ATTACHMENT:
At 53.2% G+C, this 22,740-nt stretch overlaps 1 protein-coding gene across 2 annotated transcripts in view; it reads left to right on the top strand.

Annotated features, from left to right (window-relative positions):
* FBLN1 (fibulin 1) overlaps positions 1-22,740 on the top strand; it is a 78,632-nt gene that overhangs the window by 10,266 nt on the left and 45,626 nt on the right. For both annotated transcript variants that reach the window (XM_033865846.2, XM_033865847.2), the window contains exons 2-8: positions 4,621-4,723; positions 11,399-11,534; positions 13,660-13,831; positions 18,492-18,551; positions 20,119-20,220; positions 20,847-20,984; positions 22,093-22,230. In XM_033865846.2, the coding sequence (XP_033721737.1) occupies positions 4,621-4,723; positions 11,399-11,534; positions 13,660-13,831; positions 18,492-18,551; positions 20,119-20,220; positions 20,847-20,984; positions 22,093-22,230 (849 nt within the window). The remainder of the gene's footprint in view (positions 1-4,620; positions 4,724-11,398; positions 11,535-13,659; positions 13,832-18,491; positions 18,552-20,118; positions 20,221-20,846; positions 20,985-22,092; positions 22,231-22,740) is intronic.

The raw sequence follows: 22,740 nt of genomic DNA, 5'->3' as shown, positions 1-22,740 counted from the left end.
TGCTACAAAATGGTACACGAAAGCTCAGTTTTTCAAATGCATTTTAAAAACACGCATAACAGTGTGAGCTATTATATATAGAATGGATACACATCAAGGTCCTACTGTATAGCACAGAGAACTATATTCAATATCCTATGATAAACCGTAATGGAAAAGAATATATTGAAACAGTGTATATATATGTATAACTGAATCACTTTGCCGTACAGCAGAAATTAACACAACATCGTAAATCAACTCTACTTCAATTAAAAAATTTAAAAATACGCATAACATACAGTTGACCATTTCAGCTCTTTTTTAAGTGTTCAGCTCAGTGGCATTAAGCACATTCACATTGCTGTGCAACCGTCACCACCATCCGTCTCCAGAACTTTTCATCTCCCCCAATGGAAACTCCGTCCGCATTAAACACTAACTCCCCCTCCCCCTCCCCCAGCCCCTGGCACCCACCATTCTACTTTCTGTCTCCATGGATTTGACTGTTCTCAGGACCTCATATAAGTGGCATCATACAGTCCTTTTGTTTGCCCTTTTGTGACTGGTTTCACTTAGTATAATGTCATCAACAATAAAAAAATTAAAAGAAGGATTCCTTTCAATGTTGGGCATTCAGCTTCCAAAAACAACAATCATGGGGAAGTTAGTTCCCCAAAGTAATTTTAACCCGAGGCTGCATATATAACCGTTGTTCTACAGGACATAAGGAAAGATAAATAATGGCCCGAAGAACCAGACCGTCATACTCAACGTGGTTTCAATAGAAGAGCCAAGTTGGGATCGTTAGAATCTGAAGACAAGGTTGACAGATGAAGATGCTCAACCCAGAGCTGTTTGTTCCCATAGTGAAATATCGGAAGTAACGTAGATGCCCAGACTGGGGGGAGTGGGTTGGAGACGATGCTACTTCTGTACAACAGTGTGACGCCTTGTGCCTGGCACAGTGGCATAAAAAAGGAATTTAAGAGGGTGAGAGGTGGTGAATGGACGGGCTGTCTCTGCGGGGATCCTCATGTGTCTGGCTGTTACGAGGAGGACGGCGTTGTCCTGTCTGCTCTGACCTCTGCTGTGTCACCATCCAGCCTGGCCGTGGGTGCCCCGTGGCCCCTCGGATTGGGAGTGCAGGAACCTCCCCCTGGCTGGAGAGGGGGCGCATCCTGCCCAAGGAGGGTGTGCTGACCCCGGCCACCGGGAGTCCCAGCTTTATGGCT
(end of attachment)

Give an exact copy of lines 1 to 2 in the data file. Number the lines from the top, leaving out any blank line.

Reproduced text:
At 53.2% G+C, this 22,740-nt stretch overlaps 1 protein-coding gene across 2 annotated transcripts in view; it reads left to right on the top strand.

Annotated features, from left to right (window-relative positions):